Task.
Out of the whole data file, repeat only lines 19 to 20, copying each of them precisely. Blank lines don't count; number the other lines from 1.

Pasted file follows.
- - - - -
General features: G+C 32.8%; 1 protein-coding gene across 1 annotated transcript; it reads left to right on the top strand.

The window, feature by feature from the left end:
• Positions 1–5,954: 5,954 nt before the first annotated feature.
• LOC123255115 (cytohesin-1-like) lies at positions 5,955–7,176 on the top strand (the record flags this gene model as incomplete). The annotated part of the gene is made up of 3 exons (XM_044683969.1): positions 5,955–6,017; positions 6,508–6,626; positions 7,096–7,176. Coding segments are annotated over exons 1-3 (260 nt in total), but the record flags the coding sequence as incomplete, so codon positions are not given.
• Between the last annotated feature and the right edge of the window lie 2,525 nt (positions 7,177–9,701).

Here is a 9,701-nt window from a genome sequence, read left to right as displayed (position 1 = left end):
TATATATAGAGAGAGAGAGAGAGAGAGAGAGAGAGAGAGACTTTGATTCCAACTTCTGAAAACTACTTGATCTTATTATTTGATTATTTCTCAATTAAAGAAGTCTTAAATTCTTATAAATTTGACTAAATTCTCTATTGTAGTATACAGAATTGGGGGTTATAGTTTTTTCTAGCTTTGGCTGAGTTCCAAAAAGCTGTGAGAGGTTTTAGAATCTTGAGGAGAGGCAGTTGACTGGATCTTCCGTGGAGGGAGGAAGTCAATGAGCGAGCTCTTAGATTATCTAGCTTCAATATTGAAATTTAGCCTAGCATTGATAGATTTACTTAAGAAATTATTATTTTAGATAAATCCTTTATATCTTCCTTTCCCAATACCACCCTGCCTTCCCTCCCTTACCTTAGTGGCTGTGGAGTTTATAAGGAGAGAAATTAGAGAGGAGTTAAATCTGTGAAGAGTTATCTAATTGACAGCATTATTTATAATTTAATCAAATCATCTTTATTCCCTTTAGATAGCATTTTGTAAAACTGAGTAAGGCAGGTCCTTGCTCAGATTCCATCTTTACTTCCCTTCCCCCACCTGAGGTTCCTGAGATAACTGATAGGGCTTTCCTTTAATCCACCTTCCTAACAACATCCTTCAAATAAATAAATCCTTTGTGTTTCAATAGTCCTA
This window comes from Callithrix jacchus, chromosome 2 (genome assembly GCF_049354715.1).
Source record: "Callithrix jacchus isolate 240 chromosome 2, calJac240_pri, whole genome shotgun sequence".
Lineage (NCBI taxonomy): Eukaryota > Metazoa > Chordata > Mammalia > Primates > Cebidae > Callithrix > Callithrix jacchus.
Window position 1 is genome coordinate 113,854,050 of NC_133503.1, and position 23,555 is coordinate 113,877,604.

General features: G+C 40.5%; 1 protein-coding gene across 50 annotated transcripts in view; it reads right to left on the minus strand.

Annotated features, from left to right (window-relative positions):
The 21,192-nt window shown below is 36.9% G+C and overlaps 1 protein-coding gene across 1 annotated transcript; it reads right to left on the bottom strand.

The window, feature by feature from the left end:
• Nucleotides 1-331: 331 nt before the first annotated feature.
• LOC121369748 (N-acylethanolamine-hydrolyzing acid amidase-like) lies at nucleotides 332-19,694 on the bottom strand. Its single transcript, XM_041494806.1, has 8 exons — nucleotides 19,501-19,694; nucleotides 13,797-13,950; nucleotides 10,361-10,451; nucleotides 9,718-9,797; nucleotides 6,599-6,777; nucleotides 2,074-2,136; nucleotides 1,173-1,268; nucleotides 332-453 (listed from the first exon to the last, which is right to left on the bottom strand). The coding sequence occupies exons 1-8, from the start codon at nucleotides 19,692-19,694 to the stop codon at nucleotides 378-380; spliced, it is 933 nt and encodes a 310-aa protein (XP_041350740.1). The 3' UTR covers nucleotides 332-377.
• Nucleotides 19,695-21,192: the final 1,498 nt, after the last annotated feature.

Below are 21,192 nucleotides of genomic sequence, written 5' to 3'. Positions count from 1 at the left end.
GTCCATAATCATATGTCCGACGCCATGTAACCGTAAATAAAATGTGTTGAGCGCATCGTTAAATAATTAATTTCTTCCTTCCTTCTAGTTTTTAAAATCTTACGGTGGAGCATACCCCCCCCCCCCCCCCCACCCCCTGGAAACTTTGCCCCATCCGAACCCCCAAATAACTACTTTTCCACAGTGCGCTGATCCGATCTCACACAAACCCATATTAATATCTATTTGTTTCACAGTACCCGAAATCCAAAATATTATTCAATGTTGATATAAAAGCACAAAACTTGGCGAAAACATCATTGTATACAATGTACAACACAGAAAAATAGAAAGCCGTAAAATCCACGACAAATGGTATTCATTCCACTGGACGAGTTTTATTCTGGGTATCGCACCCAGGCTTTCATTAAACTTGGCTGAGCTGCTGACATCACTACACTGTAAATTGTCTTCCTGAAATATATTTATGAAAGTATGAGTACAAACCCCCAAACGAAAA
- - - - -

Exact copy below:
Below are 21,192 nucleotides of genomic sequence, written 5' to 3'. Positions count from 1 at the left end.
GTCCATAATCATATGTCCGACGCCATGTAACCGTAAATAAAATGTGTTGAGCGCATCGTTAAATAATTAATTTCTTCCTTCCTTCTAGTTTTTAAAATCTTACGGTGGAGCATACCCCCCCCCCCCCCCCCACCCCCTGGAAACTTTGCCCCATCCGAACCCCCAAATAACTACTTTTCCACAGTGCGCTGATCCGATCTCACACAAACCCATATTAATATCTATTTGTTTCACAGTACCCGAAATCCAAAATATTATTCAATGTTGATATAAAAGCACAAAACTTGGCGAAAACATCATTGTATACAATGTACAACACAGAAAAATAGAAAGCCGTAAAATCCACGACAAATGGTATTCATTCCACTGGACGAGTTTTATTCTGGGTATCGCACCCAGGCTTTCATTAAACTTGGCTGAGCTGCTGACATCACTACACTGTAAATTGTCTTCCTGAAATATATTTATGAAAGTATGAGTACAAACCCCCAAACGAAAA